There may be other solutions, but the one I found was to set the div’s max-width, rather than its width. So in this third example div#wrapper has this CSS:

max-width: 600px;

And the viewport meta tag looks like this:

<meta name="viewport" content="width=device-width; initial-scale=1.0; maximum-scale=1.0; user-scalable=0;">

This seems to do the trick; here are screenshots, again in iOS4, showing the page in Safari and opened from the Home Screen:

Third two iPhone screenshots


So that’s good. It’s annoying if you have a block that you want to fill the page entirely but it doesn’t contain much content, so it won’t stretch to its max-width (min-width seems to have the same issues as width). And it’s annoying if you have some JavaScript that manipulates blocks based on their set widths. But, hopefully, nothing too insurmountable.

That second example bothers me though; surely the page should look the same in Safari and when opened from the Home Screen? Why would they be different?


  • Safari remembers the position that you were zoomed into when you saved the page the first time, even if the page has changed since then. I'd try creating a new homescreen link, after you've made changes to the page, and see if that works. If you were using the old one, it'll be a bookmark not only to the page, but also to the way it was viewed.

    Does that make sense? More to the point, does it help?

  • I'm not quite sure how what you're saying changes anything... in the second example, if I save the Home Screen version I would expect it to look like it does in Safari. But it doesn't. I'm not sure what you mean by making "changes to the page" -- I'm not changing anything.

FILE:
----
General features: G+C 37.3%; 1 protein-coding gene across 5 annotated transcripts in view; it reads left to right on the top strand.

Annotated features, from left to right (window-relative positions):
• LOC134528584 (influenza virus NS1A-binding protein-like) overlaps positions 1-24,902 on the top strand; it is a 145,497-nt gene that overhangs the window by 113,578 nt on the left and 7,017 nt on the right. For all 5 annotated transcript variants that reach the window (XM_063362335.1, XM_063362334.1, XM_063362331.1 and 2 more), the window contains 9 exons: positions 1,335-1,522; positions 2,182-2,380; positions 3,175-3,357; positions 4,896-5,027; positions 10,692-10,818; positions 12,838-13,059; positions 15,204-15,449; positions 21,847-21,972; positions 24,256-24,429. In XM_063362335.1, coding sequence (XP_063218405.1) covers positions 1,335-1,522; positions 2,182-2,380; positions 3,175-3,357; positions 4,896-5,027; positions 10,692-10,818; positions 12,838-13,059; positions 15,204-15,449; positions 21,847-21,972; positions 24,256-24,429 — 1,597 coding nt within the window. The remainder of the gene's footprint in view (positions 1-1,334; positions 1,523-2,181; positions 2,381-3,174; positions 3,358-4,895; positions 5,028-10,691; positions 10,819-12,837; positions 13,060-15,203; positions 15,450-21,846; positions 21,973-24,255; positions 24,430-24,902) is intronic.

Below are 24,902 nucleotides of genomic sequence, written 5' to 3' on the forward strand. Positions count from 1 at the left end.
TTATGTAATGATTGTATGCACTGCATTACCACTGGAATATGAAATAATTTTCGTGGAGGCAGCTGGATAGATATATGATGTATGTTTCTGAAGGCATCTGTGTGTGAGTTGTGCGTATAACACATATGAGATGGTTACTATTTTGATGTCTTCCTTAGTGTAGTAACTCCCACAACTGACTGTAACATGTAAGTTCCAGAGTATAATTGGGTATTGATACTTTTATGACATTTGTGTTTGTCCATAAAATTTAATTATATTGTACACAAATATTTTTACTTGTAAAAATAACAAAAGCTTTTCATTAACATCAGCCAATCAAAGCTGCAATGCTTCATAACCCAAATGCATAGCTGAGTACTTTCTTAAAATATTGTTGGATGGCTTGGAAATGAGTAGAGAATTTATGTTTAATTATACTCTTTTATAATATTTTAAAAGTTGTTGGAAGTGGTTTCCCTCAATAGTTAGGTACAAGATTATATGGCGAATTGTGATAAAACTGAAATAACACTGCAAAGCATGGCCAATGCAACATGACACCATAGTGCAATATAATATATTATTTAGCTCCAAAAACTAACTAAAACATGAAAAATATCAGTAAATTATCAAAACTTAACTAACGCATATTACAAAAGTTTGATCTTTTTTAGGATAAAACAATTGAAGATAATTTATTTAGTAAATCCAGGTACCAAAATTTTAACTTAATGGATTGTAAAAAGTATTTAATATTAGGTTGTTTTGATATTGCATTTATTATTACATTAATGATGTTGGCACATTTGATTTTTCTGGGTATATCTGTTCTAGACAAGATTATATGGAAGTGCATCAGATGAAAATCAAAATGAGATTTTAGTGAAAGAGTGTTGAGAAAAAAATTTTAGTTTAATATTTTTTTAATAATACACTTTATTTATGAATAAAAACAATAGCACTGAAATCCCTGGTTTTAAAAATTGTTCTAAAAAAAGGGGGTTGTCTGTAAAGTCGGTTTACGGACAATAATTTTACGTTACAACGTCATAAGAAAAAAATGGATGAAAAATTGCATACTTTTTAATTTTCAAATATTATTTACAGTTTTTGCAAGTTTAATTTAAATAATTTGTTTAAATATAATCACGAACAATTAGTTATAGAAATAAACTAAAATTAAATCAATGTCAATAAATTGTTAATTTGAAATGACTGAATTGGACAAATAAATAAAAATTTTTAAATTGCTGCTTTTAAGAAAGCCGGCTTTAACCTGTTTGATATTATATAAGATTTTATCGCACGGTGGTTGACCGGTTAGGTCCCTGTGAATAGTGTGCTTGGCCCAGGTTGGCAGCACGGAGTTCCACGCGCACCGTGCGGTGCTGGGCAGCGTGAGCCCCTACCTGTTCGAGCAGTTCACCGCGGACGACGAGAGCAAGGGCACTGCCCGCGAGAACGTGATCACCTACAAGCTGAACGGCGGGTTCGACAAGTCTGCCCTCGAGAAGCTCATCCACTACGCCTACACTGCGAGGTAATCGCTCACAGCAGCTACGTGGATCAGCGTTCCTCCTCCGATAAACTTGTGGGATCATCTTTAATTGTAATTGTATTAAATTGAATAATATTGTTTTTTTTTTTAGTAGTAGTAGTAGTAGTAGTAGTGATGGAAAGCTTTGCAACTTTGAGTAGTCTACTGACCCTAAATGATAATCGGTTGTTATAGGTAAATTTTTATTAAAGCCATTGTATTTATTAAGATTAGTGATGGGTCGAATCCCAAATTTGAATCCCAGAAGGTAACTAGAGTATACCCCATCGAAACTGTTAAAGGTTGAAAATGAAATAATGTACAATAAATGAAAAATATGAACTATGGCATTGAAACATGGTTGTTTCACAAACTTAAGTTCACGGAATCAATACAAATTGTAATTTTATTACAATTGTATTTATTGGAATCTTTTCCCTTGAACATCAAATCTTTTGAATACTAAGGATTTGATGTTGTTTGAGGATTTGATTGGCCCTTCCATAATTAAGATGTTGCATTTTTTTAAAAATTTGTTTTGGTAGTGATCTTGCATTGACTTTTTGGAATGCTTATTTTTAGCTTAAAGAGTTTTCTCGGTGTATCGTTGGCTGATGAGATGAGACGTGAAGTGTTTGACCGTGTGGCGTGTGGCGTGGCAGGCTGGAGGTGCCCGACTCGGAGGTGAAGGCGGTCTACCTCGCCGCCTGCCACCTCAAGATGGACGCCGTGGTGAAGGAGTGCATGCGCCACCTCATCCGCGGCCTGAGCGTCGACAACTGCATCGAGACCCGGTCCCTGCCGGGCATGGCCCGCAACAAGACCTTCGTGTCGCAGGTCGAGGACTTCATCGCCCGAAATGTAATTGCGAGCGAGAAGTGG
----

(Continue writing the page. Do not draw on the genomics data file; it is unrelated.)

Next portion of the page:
• I have explained it rather badly. Let me try again.

    When you save a bookmark in Safari, it just saves a link to the page, and loads it as if it were the first time you'd been on the page.

    However, when you save a link to your homescreen, it not only saves a link to the page, but it also saves the position on the page and level of zoom you were at when you created the link. Unless you recreate the homepage link after you've made the changes to the page you outline above (the changes to the CSS), the homepage link will take you to as close to the position on the page, and level of zoom it was on when you created the homepage link in the first place.

    Does that make more sense?